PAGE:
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Another Day, Another Big Time UofL Scandal

March 18th, 2014 by admin · 5 Comments

A committee of the Louisville Metro Council voted unanimously Monday to allow the city of St. Matthews to annex 11 homes on Springwood Lane. [WDRB]

The University of Louisville last year paid three officials close to President James Ramsey twice as much to take early retirement as other administrators, so they would keep quiet about sensitive information the university did not want them to disclose. [C-J/AKN]

We are learning more about the teenagers attacked on a TARC bus and the man arrested in the case. [WHAS11]

A state lawmaker is pushing for the creation of a bluegrass trail in Kentucky. [H-L]

Imagine a mother who laces some food in the refrigerator with rat poison so that her children take a gamble with their lives any time they need to eat in their own home. [News & Tribune]

There are new details about a man accused of stabbing two teens on a TARC bus over the weekend. [WLKY]

The question of whether Louisville Metro Councilman David James, D-6, is holding incompatible jobs is being been referred to the Commonwealth Attorney’s office. [WFPL]

The Kentucky Senate approved a more restrictive version of a snow makeup day bill Monday. [WAVE3]

Corn-speckled lands owned by a group of Catholic Trappist monks and a convent full of nuns have become a battleground in a fight between Big Energy and the “singing sisters.” [NBC News]

You’ll probably want to support this Bluegrass Pipeline documentary film project. [Click the Clicky]

A renewable-energy firm hopes to build a solar farm in southern Indiana. [Business First]

Facing a lawsuit for allowing manufacturers to produce flea collars containing a pesticide that is a known neurotoxin and carcinogen, the folks at the Environmental Protection Agency, along with two major pet product companies, have agreed to phase out these controversial collars over the next few years. [Consumerist]

Tags: Bad Behavior · Education · Indiana · Metro Council · State Government · TARC · University of Louisville

5 responses so far ↓

  • 1 The Tim // Mar 18, 2014 at 8:37 am

    Ah, another great day for the University of Mediocrity! Gotta love the Hebert quote: we had to pay them something. What are you trying to hide? It’s obviously something.

  • 2 jake // Mar 18, 2014 at 9:51 am

    Seems to me it’s not the university that’s mediocre.

    It’s the leadership.

    The same folks always involved in scandal after scandal. The equine mess. Robert Felner. Nina Yoder. This.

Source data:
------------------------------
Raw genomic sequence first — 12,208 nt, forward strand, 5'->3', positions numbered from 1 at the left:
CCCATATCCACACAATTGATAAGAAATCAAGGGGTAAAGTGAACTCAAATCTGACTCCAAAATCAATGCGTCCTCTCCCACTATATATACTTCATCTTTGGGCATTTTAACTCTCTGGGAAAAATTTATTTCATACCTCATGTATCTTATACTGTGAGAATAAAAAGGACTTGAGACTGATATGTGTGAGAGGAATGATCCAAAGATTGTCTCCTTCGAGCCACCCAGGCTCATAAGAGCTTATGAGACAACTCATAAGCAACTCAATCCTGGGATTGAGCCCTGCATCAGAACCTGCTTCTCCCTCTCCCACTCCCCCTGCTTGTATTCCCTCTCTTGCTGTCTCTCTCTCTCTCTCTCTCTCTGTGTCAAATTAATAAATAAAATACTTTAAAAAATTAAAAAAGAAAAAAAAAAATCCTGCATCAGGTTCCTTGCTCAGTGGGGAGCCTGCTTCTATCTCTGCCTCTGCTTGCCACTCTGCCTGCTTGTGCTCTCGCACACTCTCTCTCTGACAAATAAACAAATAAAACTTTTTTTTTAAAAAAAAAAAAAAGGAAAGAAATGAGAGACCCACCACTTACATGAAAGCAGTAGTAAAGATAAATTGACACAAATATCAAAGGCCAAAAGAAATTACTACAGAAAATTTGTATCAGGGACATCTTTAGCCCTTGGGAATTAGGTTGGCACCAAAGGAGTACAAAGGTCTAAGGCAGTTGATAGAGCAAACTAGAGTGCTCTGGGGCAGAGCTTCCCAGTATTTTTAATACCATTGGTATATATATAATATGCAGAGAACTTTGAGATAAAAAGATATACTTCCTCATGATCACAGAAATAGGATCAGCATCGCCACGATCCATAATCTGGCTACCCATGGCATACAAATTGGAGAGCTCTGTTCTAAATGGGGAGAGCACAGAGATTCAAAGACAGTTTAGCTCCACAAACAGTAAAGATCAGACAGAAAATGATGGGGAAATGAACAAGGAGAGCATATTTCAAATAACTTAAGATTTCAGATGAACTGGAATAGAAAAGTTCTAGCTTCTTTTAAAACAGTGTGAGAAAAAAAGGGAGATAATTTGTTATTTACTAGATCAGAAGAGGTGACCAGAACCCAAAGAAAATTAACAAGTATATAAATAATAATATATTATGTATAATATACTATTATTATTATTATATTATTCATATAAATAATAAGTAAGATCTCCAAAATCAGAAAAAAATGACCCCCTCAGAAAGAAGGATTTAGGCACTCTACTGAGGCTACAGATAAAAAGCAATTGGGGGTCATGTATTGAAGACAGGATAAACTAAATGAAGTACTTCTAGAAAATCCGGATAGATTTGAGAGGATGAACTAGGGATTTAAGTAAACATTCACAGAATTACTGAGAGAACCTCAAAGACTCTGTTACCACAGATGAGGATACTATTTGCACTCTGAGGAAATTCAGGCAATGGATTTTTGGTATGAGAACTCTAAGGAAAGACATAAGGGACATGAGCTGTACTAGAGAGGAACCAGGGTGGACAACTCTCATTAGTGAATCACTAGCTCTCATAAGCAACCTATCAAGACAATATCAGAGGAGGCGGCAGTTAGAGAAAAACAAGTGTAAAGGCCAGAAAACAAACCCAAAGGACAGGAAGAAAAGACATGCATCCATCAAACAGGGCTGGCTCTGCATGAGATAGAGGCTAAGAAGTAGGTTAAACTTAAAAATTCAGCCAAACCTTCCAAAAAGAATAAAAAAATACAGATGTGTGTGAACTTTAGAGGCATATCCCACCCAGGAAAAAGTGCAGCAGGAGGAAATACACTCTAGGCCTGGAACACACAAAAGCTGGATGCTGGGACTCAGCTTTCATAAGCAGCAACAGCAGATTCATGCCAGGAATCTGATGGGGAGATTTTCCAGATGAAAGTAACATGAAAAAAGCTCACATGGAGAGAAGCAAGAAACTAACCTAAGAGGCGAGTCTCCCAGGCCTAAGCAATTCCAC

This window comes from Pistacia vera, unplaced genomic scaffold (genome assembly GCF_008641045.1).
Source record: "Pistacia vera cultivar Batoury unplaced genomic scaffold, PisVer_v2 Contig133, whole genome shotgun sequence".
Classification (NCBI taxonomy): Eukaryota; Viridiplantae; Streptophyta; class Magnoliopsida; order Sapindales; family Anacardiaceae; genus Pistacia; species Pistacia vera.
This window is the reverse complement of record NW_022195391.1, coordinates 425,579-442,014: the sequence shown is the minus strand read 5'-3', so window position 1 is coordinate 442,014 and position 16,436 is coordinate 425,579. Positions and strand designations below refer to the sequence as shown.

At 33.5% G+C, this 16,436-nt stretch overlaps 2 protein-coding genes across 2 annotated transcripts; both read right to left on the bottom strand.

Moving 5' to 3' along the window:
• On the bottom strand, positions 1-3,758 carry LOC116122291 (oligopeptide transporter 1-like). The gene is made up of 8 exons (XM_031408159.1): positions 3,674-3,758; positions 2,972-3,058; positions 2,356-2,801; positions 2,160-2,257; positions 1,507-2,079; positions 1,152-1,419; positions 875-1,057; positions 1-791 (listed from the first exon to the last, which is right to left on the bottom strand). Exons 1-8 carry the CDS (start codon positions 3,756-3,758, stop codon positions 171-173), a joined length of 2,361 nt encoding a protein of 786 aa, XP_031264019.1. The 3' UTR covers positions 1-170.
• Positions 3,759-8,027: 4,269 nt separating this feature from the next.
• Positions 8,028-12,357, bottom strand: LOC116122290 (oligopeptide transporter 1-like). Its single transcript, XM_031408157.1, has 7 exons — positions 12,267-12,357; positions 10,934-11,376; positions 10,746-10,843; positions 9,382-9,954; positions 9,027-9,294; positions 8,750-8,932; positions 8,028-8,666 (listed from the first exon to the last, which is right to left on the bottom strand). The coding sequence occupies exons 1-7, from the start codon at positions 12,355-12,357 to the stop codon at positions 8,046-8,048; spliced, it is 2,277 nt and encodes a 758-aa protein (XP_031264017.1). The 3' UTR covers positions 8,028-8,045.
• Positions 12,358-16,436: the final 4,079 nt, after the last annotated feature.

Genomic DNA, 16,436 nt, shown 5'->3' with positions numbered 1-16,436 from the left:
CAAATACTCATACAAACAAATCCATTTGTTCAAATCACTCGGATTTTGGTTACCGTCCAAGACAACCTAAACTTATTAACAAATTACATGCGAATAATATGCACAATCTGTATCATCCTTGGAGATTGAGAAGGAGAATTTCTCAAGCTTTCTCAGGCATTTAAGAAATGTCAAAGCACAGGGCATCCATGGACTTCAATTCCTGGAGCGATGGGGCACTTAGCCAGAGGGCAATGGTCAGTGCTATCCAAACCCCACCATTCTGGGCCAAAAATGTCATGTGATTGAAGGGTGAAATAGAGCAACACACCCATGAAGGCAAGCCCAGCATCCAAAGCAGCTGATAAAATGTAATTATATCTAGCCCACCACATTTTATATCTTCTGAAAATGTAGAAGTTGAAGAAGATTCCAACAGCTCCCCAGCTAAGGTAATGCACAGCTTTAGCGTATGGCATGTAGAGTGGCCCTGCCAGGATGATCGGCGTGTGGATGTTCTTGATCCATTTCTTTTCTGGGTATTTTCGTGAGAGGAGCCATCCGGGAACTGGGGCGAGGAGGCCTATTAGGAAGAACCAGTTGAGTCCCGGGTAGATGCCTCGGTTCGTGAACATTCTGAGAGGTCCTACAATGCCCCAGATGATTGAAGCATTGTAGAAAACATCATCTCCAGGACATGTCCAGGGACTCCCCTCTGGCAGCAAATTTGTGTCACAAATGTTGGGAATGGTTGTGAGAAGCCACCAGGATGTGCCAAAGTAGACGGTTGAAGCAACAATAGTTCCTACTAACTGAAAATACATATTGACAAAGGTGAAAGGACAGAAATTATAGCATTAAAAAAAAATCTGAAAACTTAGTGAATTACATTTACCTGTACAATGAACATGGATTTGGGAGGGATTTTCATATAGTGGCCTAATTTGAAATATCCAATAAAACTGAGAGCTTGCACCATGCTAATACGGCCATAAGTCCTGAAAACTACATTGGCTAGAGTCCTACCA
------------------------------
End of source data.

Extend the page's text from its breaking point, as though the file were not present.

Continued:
Same people, different scandal.

    Seems a bit unfair to label the entire school as mediocre when 99% of people there are far from mediocre. It’s only the floaters rising to the top that are terrible.

  • 3 Novena // Mar 18, 2014 at 9:53 am

    “Following UofL Scandals Gives One Headaches”

    Dr. Hohumm: “When will the public get the message that we are running a very loose show here when it comes to our honchos?”

    Dr. Daisical: “They’ve tuned out long ago. That’s one reason there is no enforcement of the shenanigans. Oh, I’m late for my 9:00 a.m. class on “Institutional Ethics”!

  • 4 The Tim // Mar 18, 2014 at 10:38 am

    It flows downhill, Jake, and it’s affecting the entire system. U of L cares about one thing, athletics. Other areas that they once excelled in are hurting.

  • 5 The 'ole Highlander // Mar 20, 2014 at 11:54 am

    Jake’s point is well taken. However, there is a caveat to consider. When you have total (and apparently complete) ineptitude at the top tier of an organization AND that top tier is dedicated to secrecy and obfuscation and is capable of ENFORCING their control by retribution and recrimination — then ALL THE GOOD FOLKS who are extant, underneath the ‘trash heap’ above inevitably decide to ‘go along’ and not ‘rock the boat’ because they have a meal to put on the table each evening for their families and a roof under which they assure their family of a safe and secure home.

    This portion of reality is the SADDEST thing of the entire ‘trash heap’ with the local university’s top tier of decision-makers. There’s no way to correct it, because those who could are ‘silenced.’

    Utterly tragic.

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